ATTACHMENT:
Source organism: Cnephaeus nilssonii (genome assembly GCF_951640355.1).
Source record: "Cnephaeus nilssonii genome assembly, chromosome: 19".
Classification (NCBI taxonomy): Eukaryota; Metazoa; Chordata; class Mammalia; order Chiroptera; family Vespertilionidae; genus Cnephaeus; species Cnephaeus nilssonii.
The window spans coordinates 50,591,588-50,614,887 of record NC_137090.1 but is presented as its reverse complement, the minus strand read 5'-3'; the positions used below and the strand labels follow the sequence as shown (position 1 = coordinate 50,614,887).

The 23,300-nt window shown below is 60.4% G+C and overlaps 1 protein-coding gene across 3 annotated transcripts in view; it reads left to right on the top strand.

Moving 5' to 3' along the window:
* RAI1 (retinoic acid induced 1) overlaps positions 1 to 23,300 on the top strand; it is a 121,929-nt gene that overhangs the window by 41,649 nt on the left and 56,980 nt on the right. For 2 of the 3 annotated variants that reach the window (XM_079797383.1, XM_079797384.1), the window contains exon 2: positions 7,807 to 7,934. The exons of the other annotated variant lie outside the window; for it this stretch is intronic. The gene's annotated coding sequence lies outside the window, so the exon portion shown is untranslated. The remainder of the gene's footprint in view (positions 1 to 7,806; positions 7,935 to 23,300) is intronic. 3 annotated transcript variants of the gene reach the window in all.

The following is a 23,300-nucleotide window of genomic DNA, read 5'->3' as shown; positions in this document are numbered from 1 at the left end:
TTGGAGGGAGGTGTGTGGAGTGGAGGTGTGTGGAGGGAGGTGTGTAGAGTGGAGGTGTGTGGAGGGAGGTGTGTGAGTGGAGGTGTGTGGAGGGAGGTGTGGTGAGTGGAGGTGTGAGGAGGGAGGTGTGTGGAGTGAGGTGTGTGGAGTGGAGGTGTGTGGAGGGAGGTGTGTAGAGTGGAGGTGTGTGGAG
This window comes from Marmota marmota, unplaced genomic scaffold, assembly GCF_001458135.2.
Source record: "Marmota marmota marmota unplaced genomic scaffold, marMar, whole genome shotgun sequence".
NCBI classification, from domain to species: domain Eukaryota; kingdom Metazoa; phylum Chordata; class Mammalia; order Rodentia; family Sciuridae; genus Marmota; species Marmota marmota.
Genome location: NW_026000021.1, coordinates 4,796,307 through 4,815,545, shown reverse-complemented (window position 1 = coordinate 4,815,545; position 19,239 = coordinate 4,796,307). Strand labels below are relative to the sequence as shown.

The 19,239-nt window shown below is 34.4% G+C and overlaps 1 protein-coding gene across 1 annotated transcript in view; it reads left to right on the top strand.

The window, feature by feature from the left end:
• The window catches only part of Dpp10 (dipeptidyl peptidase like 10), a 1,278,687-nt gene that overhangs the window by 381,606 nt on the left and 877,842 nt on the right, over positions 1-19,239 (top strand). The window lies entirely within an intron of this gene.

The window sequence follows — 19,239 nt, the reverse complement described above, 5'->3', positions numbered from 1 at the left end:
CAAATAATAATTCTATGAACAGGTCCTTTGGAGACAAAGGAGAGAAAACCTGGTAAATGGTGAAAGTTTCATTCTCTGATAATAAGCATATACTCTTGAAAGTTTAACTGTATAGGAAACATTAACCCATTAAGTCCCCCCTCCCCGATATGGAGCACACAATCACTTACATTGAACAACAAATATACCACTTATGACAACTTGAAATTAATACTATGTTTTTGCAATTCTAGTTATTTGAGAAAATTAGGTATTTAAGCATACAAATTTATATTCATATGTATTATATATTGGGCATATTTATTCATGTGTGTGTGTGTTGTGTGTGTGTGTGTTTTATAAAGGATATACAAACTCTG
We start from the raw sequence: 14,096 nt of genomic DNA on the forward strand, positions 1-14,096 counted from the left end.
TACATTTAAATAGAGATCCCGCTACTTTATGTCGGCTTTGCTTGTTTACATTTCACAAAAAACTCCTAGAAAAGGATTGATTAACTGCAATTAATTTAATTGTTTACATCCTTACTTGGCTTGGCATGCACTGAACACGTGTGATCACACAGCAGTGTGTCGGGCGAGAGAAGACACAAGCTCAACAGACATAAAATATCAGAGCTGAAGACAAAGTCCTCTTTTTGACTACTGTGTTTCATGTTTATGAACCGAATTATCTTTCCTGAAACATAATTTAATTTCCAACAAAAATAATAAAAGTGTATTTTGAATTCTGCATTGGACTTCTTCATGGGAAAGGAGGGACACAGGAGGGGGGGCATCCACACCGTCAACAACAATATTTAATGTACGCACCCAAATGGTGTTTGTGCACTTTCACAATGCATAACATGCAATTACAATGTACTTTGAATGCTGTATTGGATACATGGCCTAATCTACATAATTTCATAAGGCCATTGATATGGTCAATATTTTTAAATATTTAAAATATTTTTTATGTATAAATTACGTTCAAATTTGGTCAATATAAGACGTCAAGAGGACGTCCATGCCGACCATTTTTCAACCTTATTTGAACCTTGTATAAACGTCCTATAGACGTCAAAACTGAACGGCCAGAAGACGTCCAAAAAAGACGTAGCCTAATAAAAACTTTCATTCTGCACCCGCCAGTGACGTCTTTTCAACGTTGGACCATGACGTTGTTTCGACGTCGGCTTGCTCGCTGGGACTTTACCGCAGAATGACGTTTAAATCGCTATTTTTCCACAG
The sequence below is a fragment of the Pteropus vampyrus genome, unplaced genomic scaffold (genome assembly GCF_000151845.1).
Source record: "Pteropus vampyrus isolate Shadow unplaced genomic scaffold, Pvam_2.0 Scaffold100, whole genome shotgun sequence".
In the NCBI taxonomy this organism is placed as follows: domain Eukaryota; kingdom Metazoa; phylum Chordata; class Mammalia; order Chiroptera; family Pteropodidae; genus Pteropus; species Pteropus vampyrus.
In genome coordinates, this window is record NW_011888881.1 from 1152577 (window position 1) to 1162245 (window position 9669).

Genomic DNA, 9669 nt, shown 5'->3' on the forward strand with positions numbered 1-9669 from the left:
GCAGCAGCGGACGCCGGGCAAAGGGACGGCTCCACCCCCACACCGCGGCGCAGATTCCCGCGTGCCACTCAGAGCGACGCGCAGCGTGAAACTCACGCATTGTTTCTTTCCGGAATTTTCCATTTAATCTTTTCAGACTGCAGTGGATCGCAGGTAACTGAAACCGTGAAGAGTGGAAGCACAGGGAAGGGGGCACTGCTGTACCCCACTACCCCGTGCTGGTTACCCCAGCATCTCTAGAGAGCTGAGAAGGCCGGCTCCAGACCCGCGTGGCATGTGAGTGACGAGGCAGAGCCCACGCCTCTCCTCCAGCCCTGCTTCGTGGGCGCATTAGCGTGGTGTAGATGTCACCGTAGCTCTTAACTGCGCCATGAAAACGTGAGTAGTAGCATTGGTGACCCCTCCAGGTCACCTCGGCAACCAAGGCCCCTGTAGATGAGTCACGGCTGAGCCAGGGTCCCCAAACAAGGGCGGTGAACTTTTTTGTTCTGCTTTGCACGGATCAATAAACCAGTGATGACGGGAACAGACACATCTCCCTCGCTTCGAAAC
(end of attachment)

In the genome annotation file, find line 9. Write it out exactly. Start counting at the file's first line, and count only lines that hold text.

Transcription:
TTGGAGGGAGGTGTGTGGAGTGGAGGTGTGTGGAGGGAGGTGTGTAGAGTGGAGGTGTGTGGAGGGAGGTGTGTGAGTGGAGGTGTGTGGAGGGAGGTGTGGTGAGTGGAGGTGTGAGGAGGGAGGTGTGTGGAGTGAGGTGTGTGGAGTGGAGGTGTGTGGAGGGAGGTGTGTAGAGTGGAGGTGTGTGGAG